The Offspring bubbles with energy, little else

The Offspring was late, and the crowd was growing restless. “What the (expletive)?” asked one aging hard-rock fan. Finally, a half hour later, the lights in George Mason’s Patriot Center went dim, and guitar music started.

A massive shout erupted from the audience, resembling a middle school dance gone awry and a 15-year reunion for Allenstown High School. The music came hard and fast, and barely stopped until the show had ended just after midnight.

The Offspring is not noted for its technical ability, artistic creativity, stage presence, or musical diversity, but it has energy. Lots of it. The group plays with a “take no prisoners” style that sends guitar riff after guitar riff mixed with screaming lyrics, a steady bass line and “no apologies” drumming cascading on to the heads of fans.

As if to validate the band’s status as a symbol of youthful revolt, guitarist and lead vocalist Dexter Holland began the show with a barrage of swears. Later he asked, “Do we have any parents here tonight? This one goes out to you guys – it’s called “Kill Your Parents.”

Other songs included a lot of older radio favorites, such as “Come Out and Play,” “Gotta Get Away,” “Self-esteem” and “Cession.”

After the trip down The Offspring memory lane and a quick break, the band continued with songs from their new album, Americana. Among those were its two newest singles “Pretty Fly (For a White Guy)” and “Why Don’t You Get a Job.”


Most of the songs on the set list featured energetic guitar and drums as well as lyrics that felt like a slap in the face, but The Offspring failed to transform its energy into anything more than that. While the music has good choruses, it has nothing more than that. The group is not creative, innovative, interesting or anything except energetic.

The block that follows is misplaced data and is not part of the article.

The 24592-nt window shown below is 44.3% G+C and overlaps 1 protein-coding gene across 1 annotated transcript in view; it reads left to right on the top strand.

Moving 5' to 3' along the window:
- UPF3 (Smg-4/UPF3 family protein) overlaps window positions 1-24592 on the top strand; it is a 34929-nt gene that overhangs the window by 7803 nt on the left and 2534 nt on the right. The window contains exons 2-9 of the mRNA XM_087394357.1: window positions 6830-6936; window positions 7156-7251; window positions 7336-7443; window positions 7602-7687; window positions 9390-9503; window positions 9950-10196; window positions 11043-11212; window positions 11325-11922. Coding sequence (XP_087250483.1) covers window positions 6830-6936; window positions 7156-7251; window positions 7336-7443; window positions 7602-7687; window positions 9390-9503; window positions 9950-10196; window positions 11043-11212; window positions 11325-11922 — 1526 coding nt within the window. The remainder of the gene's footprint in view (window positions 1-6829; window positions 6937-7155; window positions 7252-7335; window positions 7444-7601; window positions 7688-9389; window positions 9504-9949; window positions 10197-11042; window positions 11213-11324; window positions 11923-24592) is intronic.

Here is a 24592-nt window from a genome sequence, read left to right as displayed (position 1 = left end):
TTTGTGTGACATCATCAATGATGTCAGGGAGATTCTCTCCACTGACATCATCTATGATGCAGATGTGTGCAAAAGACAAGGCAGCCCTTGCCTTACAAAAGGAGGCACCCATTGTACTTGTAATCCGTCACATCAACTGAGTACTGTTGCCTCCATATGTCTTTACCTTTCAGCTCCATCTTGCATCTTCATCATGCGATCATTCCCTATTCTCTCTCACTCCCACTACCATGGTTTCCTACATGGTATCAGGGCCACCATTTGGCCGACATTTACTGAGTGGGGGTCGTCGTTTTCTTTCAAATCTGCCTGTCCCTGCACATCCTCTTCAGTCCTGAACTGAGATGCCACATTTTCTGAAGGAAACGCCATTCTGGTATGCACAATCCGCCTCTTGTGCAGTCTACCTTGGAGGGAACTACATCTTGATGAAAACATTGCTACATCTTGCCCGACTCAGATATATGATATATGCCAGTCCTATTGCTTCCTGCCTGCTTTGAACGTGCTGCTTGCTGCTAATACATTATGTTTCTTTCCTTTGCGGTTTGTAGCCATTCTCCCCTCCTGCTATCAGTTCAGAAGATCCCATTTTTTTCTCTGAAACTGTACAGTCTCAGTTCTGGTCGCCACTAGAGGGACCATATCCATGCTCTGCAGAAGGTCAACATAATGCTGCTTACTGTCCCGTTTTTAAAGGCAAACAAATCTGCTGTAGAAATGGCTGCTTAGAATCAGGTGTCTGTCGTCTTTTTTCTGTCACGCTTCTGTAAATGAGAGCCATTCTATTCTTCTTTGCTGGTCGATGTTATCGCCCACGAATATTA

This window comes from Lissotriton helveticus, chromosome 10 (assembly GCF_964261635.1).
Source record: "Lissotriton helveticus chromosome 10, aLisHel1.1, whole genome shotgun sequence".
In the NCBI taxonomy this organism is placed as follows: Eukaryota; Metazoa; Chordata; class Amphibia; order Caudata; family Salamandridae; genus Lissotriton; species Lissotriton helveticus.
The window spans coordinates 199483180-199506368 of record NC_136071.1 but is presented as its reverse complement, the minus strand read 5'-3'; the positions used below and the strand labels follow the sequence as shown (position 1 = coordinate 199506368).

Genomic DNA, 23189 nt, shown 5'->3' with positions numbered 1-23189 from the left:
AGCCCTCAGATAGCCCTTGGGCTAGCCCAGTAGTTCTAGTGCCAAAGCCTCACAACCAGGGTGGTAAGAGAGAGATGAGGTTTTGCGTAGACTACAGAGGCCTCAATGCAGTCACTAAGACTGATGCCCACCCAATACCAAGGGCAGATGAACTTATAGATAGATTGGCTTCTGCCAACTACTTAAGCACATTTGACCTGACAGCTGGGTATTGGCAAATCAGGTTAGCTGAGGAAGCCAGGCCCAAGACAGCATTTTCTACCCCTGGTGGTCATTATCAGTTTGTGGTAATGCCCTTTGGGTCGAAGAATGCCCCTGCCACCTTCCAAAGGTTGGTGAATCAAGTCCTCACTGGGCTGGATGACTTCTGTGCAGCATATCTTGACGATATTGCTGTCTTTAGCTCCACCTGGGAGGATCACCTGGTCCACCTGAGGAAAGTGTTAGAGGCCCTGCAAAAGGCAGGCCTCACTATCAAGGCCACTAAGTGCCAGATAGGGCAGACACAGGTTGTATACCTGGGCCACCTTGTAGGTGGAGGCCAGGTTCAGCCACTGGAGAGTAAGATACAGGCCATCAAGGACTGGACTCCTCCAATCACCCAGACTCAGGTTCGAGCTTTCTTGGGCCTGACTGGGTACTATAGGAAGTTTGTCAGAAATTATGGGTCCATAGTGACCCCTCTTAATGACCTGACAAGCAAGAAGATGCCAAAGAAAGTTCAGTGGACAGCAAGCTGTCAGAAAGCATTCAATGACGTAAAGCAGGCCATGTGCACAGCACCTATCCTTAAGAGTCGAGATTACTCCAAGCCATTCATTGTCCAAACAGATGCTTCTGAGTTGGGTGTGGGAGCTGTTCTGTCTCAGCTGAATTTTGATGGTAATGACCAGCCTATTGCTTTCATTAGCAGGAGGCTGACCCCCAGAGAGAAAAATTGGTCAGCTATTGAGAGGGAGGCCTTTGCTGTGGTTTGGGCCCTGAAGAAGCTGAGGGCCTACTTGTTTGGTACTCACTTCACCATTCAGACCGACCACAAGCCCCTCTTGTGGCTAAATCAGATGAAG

The music it played at the show sounded the same as it does on the band’s albums, but that does not matter. The audience members at The Offspring show did not go to hear jams. They went to see the band, and the band delivered. Its four members get on stage and play their music and hurl swears at the teenage crowd, and everyone is happy.

In fact, the audience is ecstatic. Concert-goers tore apart a shirt that a band member threw into the fray. Afterwards, fans who had been lucky to get a scrap walked away cherishing the fragments like they were ancient relics.

And for its part, The Offspring appreciated its audience. The band threw Americana T-shirts out to fans, even slingshotting a couple into the back rows of the complex.

The Offspring, like the punk music from which it derives so much of its inspiration, is nothing more than four semi-musicians with a lot of energy penned up inside. An Offspring concert is a chance for fans to vent all their frustration, anger, confusion and anything else they’ve got locked up inside.

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